An alloy that melts at relatively low temperatures and is used to join or seal metals with higher melting points. A metal alloy with a melting temperature below 427°C (800°F).


Coating material used to mask or to protect selected areas of a pattern from the action of an etchant, solder, or plating. Also called resist or mask.


A method by which successive exposures to a single image are made to produce a multiple image production master.


The process by which imaging material (resist) is chemically removed from a panel during fabrication.


A material on whose surface adhesive substance is spread for bonding or coating. Also, any material that provides a supporting surface for other materials used to support printed circuit patterns.

Test Coupon:

A portion of a printed board or of a panel containing printed coupons used to determine the acceptability of such a board.


Glass transition temperature. The point at which rising temperatures cause the solid base laminate to start to exhibit soft, plastic-like symptoms. This is expressed in degrees Celsius (°C).

Tooling Holes:

The general term for holes placed on a PCB or a panel of PCBs for registration and hold-down purposes during the manufacturing process.


Component Side.


A common term for conductor.


The list of instructions describing the board, including any specific processing requirements. Also called a shop traveler, routing sheet, job order, or production order.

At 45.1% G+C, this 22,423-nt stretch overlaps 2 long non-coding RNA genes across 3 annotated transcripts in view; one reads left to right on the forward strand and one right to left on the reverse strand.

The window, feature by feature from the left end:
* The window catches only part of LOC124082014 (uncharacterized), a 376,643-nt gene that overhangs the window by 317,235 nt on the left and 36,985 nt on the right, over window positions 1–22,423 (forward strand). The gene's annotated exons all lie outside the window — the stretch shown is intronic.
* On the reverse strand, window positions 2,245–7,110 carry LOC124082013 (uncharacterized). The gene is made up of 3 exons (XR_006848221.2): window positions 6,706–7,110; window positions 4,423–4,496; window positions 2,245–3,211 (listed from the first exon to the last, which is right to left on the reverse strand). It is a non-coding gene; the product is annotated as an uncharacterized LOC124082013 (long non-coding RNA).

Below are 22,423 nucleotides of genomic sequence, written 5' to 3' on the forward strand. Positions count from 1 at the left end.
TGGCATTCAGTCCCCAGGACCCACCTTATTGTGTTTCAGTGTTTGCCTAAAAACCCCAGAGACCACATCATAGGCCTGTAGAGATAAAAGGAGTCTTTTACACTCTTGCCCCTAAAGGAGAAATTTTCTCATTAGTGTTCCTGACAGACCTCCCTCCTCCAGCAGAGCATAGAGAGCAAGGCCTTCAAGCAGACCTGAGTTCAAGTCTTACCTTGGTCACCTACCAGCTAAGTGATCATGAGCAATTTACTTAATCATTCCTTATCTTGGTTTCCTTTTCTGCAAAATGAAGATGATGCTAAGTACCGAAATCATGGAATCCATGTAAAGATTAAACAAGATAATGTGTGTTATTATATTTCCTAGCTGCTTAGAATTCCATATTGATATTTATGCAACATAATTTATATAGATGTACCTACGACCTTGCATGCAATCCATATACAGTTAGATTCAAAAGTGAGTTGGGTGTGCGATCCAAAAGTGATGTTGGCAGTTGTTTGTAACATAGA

A laminate defect in which deviation from planarity results in a twisted arc.


Underwriters Laboratories, Inc., an independent product safety testing and certification organization.

Underwriters Symbol:

A logotype denoting that a product has been recognized (accepted) by Underwriters Laboratories Inc. (UL).


A plated through-hole that is used as an interlayer connection but does not have component lead or other reinforcing material inserted in it.


The absence of any substances in a localized area.

Wave Soldering:

A process wherein assembled printed boards are brought in contact with a continuously flowing and circulating mass of solder, typically in a bath.

X Axis:

The horizontal or left-to-right direction in a two dimensional system or coordinates.

Y Axis:

The vertical or bottom-to- direction in a two dimensional system of coordinates.

Z Axis:

Perpendicular to the plane formed by the X and the Y datum reference.